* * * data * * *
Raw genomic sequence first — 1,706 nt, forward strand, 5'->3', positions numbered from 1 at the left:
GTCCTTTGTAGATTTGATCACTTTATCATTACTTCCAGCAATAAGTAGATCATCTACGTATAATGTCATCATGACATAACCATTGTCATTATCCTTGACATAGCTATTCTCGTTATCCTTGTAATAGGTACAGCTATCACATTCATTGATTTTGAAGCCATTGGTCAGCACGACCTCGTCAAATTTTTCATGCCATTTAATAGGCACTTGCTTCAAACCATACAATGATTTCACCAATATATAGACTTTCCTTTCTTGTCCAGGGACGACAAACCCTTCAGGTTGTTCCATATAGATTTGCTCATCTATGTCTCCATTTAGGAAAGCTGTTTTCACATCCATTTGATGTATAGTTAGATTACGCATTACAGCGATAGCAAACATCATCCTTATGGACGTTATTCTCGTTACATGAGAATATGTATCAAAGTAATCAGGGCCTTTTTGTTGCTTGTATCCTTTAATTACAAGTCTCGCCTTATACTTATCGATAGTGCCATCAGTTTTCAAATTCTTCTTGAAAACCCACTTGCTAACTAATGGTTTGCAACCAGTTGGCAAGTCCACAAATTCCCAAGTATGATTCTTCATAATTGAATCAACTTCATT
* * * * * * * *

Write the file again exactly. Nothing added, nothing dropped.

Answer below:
Raw genomic sequence first — 1,706 nt, forward strand, 5'->3', positions numbered from 1 at the left:
GTCCTTTGTAGATTTGATCACTTTATCATTACTTCCAGCAATAAGTAGATCATCTACGTATAATGTCATCATGACATAACCATTGTCATTATCCTTGACATAGCTATTCTCGTTATCCTTGTAATAGGTACAGCTATCACATTCATTGATTTTGAAGCCATTGGTCAGCACGACCTCGTCAAATTTTTCATGCCATTTAATAGGCACTTGCTTCAAACCATACAATGATTTCACCAATATATAGACTTTCCTTTCTTGTCCAGGGACGACAAACCCTTCAGGTTGTTCCATATAGATTTGCTCATCTATGTCTCCATTTAGGAAAGCTGTTTTCACATCCATTTGATGTATAGTTAGATTACGCATTACAGCGATAGCAAACATCATCCTTATGGACGTTATTCTCGTTACATGAGAATATGTATCAAAGTAATCAGGGCCTTTTTGTTGCTTGTATCCTTTAATTACAAGTCTCGCCTTATACTTATCGATAGTGCCATCAGTTTTCAAATTCTTCTTGAAAACCCACTTGCTAACTAATGGTTTGCAACCAGTTGGCAAGTCCACAAATTCCCAAGTATGATTCTTCATAATTGAATCAACTTCATT